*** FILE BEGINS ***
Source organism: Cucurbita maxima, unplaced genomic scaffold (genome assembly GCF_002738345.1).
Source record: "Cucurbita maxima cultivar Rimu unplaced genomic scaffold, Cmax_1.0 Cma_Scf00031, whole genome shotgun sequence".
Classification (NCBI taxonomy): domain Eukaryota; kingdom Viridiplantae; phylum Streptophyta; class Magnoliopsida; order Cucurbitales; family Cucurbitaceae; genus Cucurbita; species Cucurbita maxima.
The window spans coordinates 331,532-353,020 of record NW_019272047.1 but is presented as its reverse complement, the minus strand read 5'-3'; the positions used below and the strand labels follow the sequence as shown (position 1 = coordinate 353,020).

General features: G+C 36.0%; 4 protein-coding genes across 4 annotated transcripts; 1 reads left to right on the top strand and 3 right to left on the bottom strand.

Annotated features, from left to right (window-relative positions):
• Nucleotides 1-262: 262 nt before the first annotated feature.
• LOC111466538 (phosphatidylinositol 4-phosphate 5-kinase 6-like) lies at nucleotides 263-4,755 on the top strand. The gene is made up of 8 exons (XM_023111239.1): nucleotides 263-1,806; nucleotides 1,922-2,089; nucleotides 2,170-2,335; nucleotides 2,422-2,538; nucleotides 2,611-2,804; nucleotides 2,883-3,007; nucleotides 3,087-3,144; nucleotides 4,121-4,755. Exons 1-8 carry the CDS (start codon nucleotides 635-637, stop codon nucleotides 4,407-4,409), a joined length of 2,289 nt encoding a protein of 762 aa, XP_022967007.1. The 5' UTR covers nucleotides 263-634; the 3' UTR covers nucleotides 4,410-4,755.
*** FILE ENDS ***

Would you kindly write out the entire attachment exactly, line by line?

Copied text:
Source organism: Cucurbita maxima, unplaced genomic scaffold (genome assembly GCF_002738345.1).
Source record: "Cucurbita maxima cultivar Rimu unplaced genomic scaffold, Cmax_1.0 Cma_Scf00031, whole genome shotgun sequence".
Classification (NCBI taxonomy): domain Eukaryota; kingdom Viridiplantae; phylum Streptophyta; class Magnoliopsida; order Cucurbitales; family Cucurbitaceae; genus Cucurbita; species Cucurbita maxima.
The window spans coordinates 331,532-353,020 of record NW_019272047.1 but is presented as its reverse complement, the minus strand read 5'-3'; the positions used below and the strand labels follow the sequence as shown (position 1 = coordinate 353,020).

General features: G+C 36.0%; 4 protein-coding genes across 4 annotated transcripts; 1 reads left to right on the top strand and 3 right to left on the bottom strand.

Annotated features, from left to right (window-relative positions):
• Nucleotides 1-262: 262 nt before the first annotated feature.
• LOC111466538 (phosphatidylinositol 4-phosphate 5-kinase 6-like) lies at nucleotides 263-4,755 on the top strand. The gene is made up of 8 exons (XM_023111239.1): nucleotides 263-1,806; nucleotides 1,922-2,089; nucleotides 2,170-2,335; nucleotides 2,422-2,538; nucleotides 2,611-2,804; nucleotides 2,883-3,007; nucleotides 3,087-3,144; nucleotides 4,121-4,755. Exons 1-8 carry the CDS (start codon nucleotides 635-637, stop codon nucleotides 4,407-4,409), a joined length of 2,289 nt encoding a protein of 762 aa, XP_022967007.1. The 5' UTR covers nucleotides 263-634; the 3' UTR covers nucleotides 4,410-4,755.